Rule of thumb: When in doubt, always use "werden", it's much more common in German. If there's a "von" part in the sense of "by somebody", that's also a strong hint that "werden" is correct, because in most cases, like in your example, this means that a process is described. (There are exceptions.) Also, a complicated verb like "zur Verfügung stellen" is a strong hint in the direction of a process being talked about.
A consideration that I'd like to add to your example is the order of time. You could say:
"Will der Kunde die Ware nicht behalten, muss er ein Formular ausfüllen, das ihm vom Händler zur Verfügung gestellt wird."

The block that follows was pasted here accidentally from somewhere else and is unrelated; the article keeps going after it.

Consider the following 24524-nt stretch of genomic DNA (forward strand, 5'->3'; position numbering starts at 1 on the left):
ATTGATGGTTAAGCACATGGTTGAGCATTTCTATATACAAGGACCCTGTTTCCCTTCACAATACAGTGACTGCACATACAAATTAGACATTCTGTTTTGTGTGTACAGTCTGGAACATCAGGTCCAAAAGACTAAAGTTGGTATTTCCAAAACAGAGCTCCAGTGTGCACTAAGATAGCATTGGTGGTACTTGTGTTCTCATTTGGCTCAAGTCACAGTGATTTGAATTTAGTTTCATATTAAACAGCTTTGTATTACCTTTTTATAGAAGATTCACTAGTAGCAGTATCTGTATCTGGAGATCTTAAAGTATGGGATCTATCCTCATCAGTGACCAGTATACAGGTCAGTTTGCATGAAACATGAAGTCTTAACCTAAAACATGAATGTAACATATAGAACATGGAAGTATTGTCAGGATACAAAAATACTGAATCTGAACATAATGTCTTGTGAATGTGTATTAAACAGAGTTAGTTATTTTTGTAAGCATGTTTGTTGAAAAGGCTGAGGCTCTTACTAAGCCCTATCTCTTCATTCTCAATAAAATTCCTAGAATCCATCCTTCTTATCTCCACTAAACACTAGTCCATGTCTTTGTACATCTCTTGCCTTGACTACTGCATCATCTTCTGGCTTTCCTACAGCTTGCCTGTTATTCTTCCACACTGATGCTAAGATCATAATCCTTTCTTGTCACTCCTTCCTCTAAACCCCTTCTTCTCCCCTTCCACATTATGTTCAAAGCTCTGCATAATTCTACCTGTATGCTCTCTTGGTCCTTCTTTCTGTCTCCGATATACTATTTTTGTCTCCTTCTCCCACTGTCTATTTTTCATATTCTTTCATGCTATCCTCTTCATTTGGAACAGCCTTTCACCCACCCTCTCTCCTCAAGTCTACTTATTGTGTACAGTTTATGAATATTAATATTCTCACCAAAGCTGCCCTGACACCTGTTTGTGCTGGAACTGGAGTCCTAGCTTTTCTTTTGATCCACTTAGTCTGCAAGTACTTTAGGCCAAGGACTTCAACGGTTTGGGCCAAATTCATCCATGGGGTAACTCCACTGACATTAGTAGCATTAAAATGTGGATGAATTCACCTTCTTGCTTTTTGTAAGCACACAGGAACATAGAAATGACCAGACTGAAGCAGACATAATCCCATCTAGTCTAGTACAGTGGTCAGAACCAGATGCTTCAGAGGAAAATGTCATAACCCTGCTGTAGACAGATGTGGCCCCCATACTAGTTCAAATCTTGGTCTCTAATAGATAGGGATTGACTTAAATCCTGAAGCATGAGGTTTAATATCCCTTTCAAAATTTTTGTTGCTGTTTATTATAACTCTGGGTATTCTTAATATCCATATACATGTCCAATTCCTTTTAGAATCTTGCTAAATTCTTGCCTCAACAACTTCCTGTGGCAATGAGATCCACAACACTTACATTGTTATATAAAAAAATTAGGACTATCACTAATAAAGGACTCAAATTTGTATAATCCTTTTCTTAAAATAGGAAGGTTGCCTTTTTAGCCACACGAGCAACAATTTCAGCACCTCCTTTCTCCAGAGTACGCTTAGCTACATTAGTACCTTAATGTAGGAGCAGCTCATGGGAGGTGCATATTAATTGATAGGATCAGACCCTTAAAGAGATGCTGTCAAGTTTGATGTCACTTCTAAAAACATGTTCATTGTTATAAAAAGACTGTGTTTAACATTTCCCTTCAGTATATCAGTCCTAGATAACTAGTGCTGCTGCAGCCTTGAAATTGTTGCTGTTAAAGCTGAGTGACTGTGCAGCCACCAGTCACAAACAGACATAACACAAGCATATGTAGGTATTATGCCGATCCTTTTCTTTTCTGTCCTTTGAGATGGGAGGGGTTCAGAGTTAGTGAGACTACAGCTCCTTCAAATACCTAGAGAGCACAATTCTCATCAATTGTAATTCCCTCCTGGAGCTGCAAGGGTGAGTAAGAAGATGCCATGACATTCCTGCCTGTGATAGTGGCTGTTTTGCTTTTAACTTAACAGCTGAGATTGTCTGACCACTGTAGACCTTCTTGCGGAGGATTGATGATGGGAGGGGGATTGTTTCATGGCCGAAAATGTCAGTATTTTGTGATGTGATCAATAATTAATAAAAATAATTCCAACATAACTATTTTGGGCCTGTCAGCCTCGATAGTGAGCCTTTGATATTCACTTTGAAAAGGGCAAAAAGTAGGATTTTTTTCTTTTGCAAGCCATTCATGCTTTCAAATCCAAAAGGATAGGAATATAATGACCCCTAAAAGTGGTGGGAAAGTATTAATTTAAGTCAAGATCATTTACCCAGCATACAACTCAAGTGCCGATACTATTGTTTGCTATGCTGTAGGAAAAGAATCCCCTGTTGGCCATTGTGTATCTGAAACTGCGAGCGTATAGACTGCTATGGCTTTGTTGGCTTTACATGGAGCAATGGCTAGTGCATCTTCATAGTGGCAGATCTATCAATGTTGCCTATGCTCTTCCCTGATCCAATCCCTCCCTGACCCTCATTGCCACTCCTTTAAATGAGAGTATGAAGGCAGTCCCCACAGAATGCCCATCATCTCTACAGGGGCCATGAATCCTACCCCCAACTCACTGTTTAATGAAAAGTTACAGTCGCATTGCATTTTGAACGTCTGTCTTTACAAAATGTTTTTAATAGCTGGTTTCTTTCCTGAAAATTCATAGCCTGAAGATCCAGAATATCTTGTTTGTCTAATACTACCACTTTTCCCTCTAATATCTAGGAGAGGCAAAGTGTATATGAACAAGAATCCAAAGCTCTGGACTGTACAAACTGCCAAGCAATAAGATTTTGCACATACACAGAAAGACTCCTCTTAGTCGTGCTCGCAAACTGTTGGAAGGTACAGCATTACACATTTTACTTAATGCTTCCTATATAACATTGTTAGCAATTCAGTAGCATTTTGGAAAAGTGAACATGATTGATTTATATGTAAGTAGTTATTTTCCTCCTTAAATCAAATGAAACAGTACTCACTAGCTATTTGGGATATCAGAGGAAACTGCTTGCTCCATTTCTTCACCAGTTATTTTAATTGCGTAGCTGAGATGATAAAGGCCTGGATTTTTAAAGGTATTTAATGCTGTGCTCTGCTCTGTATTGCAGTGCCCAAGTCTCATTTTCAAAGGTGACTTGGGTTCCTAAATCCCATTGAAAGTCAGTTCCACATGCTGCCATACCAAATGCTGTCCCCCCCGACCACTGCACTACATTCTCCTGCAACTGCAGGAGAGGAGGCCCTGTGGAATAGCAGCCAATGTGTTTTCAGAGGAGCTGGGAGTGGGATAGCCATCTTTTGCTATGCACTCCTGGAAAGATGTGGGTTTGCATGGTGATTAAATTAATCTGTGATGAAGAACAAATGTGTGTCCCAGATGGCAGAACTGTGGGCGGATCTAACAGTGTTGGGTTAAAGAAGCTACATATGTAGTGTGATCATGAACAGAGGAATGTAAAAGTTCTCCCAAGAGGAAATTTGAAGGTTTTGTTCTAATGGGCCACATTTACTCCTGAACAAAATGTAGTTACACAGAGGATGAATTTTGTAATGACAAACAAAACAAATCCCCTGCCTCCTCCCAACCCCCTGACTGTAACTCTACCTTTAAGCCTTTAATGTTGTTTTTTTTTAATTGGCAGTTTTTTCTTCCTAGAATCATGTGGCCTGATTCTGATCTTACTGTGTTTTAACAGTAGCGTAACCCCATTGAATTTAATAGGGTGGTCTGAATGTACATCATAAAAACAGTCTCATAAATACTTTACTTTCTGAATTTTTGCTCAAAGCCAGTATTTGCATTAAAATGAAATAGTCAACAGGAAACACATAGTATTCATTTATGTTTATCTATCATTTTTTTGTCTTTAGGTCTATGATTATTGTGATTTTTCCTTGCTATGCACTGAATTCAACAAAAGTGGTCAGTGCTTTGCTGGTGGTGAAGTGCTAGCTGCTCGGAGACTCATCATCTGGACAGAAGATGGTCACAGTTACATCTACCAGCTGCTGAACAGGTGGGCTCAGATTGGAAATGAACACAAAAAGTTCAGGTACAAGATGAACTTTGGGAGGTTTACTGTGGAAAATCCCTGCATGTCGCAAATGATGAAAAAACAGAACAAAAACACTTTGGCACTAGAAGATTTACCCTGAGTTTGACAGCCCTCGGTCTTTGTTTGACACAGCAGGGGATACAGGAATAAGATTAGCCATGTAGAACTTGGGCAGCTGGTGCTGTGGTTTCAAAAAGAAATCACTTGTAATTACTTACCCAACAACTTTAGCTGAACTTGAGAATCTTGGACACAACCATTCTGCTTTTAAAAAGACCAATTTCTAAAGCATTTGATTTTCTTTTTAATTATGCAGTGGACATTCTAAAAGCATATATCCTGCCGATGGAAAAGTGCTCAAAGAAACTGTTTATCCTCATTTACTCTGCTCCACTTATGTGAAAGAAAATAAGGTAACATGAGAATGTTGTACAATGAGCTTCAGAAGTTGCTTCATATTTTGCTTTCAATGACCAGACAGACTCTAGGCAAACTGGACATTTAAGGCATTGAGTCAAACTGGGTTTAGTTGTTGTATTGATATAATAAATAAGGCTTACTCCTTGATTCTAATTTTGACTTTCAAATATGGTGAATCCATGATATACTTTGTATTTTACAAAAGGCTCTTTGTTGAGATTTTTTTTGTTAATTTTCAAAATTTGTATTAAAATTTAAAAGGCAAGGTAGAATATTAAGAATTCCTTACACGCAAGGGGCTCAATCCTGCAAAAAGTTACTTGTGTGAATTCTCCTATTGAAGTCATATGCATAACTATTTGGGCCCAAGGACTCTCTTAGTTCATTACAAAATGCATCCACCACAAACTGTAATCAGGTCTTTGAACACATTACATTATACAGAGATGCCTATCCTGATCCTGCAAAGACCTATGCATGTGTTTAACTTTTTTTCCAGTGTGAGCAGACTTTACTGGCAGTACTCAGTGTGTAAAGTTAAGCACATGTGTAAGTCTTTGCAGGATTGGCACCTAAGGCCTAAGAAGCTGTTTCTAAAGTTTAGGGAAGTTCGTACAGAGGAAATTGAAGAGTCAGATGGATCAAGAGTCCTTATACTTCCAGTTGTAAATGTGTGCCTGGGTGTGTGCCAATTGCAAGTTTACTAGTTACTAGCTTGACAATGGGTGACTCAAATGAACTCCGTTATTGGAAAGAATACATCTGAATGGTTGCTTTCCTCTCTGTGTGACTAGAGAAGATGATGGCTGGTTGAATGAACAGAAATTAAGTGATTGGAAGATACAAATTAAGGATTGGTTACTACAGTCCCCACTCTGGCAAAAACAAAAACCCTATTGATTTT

Or you could use the perfect tense to stress that the buyer already has the form when they need to fill it out:
"Will der Kunde die Ware nicht behalten, muss er ein Formular ausfüllen, das ihm vom Händler zur Verfügung gestellt worden ist."
Note that this is still a form of "werden". To have been provided with something is not seen as a state in the sense of this rule, the sentence is still talking about the process of providing the form, although it does so in the past.
Let's look at some examples of "Zustandspassiv" with "sein":
"Das Haus ist blau gestrichen." (The house is painted blue.)
"Ich bin total geplättet!" (I'm totally floored!)
These clearly talk about current state or qualities of the house or the person respectively, the processes of painting of "flooring" in the past pale and become insignificant. As soon as you begin to talk about these processes more, you need to switch to "werden":
"Das Haus ist vor langer Zeit von meinem Großvater mit guter Farbe blau gestrichen worden." (The house was painted blue by my grandfather a long time ago with good paint.)